We have reached a point where a modest uptick in new jobs is considered good news. In general, the employers need to add far more jobs that this report said in order to spur growth. But we'll take what we can at this point. The Labor Department also said the unemployment rate ticked down to 9.1 percent. The U-6, the broadest measure of unemployment, also ticked down to 16.1 percent.
Markets this morning are mixed as many European markets may be waiting to see how the Dow opens. The German DAX opened very sharply down, but is recovering, down around one-half percent on the day. It has traded down over 2 percent each day this week. The FTSE is following suit, but the French CAC 40 is actually trading up this morning.

The NYT is live blogging the market this morning after yesterday's 500+ point drop. But with the jobs report pointing to a better open, we'll see how long they decide to keep that up.

The Washington Post Company reported earnings this morning and they aren't doing the markets any favors. The media company reported earnings of $45.6 million versus $91.9 million last year.

Again it was revenue that was the culprit. The WaPo reported that its revenue was down 10 percent in the quarter, with both its education and newspaper divisions to blame.

For the first six months of the year, the WaPo has net income of $60.7 million versus $137.3 million in 2010.

Reflecting how important its Kaplan division is, the WaPo now reports that first. In fact, its newspaper division's revenue losses have been rather modest compared to McClatchy, for instance. For the first half of the year newspaper revenue is only down 3 percent, though it should be noted that most media companies are reporting versus pretty bad 2010 numbers.

Former Beetle Paul McCartney will be contacting the British police concerning the phone hacking scandal. The Daily Mail is reporting that his former wife, Heather Mills, has claimed that the Daily Mirror called her and admitted that it had illegally accessed her voicemails.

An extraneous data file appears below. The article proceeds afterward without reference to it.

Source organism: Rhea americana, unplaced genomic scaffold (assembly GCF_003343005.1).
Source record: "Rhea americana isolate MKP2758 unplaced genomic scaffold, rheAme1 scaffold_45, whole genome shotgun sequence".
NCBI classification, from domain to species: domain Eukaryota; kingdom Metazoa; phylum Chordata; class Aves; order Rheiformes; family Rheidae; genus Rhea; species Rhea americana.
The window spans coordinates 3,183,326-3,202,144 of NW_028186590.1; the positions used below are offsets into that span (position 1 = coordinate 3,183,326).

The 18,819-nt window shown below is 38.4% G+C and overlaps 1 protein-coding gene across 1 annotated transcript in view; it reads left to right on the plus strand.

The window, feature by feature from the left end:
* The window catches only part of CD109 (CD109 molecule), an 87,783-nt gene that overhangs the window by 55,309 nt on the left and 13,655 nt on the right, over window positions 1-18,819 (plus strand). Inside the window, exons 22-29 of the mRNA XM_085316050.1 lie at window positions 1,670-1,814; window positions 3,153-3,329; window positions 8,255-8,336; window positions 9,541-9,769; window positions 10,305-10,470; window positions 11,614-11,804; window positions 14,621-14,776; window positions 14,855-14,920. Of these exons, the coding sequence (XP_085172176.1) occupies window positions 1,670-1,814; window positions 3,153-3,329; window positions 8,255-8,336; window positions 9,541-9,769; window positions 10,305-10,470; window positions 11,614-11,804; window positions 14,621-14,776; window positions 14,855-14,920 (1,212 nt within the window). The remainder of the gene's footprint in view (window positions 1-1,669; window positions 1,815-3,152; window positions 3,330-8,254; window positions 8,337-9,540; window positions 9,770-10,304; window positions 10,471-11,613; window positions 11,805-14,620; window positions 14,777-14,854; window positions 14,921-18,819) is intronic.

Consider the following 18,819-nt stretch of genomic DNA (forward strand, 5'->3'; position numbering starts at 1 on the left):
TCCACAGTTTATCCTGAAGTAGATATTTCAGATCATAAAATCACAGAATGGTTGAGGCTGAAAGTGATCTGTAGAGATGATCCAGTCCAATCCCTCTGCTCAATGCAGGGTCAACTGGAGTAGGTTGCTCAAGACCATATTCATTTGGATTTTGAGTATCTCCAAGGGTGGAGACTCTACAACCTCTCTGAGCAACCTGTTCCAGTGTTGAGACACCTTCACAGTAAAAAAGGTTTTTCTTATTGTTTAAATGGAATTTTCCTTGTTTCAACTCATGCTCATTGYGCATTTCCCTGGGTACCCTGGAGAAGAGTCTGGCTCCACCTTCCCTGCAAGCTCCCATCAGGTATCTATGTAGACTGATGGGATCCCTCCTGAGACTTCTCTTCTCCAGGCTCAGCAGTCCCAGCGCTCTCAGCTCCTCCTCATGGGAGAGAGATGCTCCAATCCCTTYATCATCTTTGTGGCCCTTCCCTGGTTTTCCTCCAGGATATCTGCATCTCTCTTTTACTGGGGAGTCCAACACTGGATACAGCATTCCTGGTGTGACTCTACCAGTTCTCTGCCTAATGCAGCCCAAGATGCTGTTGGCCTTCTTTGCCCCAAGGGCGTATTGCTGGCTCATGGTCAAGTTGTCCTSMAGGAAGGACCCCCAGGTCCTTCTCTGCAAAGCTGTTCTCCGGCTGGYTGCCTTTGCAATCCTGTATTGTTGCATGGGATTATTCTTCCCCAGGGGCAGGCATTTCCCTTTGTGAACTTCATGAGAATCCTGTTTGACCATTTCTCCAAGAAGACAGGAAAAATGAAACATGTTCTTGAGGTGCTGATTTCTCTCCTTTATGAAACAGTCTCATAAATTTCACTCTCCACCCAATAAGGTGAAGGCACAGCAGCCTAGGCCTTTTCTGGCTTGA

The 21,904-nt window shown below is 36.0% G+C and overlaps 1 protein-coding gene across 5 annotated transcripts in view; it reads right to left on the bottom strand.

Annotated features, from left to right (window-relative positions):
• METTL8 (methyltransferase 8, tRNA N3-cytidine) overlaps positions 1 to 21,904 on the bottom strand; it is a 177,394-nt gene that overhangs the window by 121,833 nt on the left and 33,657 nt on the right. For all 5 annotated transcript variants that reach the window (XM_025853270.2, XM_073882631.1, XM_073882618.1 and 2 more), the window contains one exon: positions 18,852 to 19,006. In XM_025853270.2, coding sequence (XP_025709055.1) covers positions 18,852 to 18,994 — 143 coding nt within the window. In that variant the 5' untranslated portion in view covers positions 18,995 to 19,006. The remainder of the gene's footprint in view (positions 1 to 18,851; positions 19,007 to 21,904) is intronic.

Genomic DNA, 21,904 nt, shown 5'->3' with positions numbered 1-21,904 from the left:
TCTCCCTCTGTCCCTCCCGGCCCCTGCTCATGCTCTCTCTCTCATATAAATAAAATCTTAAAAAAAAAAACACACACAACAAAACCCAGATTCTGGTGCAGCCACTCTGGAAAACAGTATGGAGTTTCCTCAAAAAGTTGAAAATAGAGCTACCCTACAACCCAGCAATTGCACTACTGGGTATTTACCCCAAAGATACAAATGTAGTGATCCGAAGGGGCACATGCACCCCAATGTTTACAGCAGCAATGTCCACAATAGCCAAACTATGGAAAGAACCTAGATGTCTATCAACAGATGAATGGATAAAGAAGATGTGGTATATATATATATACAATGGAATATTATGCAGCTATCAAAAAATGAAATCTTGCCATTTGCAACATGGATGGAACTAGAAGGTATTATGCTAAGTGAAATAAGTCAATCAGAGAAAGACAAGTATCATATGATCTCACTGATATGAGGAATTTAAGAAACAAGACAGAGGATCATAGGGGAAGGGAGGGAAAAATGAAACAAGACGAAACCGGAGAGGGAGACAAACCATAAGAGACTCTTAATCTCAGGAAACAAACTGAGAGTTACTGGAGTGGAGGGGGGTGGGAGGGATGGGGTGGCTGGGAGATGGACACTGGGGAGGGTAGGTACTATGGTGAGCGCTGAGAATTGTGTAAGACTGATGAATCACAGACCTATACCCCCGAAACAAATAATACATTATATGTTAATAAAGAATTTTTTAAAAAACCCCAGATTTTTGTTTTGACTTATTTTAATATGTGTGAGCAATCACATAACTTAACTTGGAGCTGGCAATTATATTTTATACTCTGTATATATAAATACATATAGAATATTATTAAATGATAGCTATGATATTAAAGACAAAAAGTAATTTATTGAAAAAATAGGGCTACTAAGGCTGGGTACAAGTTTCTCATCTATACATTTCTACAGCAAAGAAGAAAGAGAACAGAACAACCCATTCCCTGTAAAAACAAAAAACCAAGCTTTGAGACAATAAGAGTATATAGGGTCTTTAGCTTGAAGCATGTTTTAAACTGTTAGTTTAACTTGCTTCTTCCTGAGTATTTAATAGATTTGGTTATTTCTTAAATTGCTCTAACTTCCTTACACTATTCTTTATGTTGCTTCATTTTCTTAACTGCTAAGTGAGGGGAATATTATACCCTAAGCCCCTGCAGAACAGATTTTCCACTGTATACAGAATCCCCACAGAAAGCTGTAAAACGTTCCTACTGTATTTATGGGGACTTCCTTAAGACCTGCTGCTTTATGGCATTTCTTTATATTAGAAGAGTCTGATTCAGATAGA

"I am going to talk to the police because apparently I have been hacked," McCartney is quoted as saying by the Daily Mail. "I don’t know much about it because they won’t tell anyone except the person themselves. I do think it’s a horrendous violation of privacy. I do think it has been going on for a long time and I do think more people than we know knew about it."

Thursday, August 4, 2011

Late afternoon update: U.S markets tumble more than 500 points; agreement said to be in place to reopen the FAA

Today was not a good day to worry about your 401K account. Let me tell you, you have less money now for retirement. Sorry about that.

The U.S. stock market closed with a thud, losing 512.76 points on the day, or 4.3 percent. Investors were voting with their wallets today, stating that all is not well both here and abroad.
Foreign markets also tumbled badly, with the German DAX down 2.3 percent on the day. But European markets have been taking a beating all week, with the DAX down over 2 percent for the past three days.

But liberal economists have been beating the drum for more stimulus and less austerity, conservatives, and most of Washington has been on the austerity bandwagon. It seems unlikely that that particular train can be turned around.

Was this an historic day for the markets? Not really, at least when you are talking about the Dow's performance on a percentage basis. (Today's 512 loss, however, is the 9th largest point loss in market history.)

On a percentage basis, today's 4 percent drop doesn't even make it into the top 20 of really bad days for the market. While every has heard of the 1929 crash, it was actually October 19, 1987. For a story about that great crash, the day the market lost 22.61 percent read this post from last week.

The best day ever for the market, percentage wise, came on March 15, 1933, the day the Emergency Banking Act was put into place. That act created the Federal Reserve and effectively ended the bank runs. (I accidentally tweeted that this was the "worst" day in Dow history, what was I thinking?)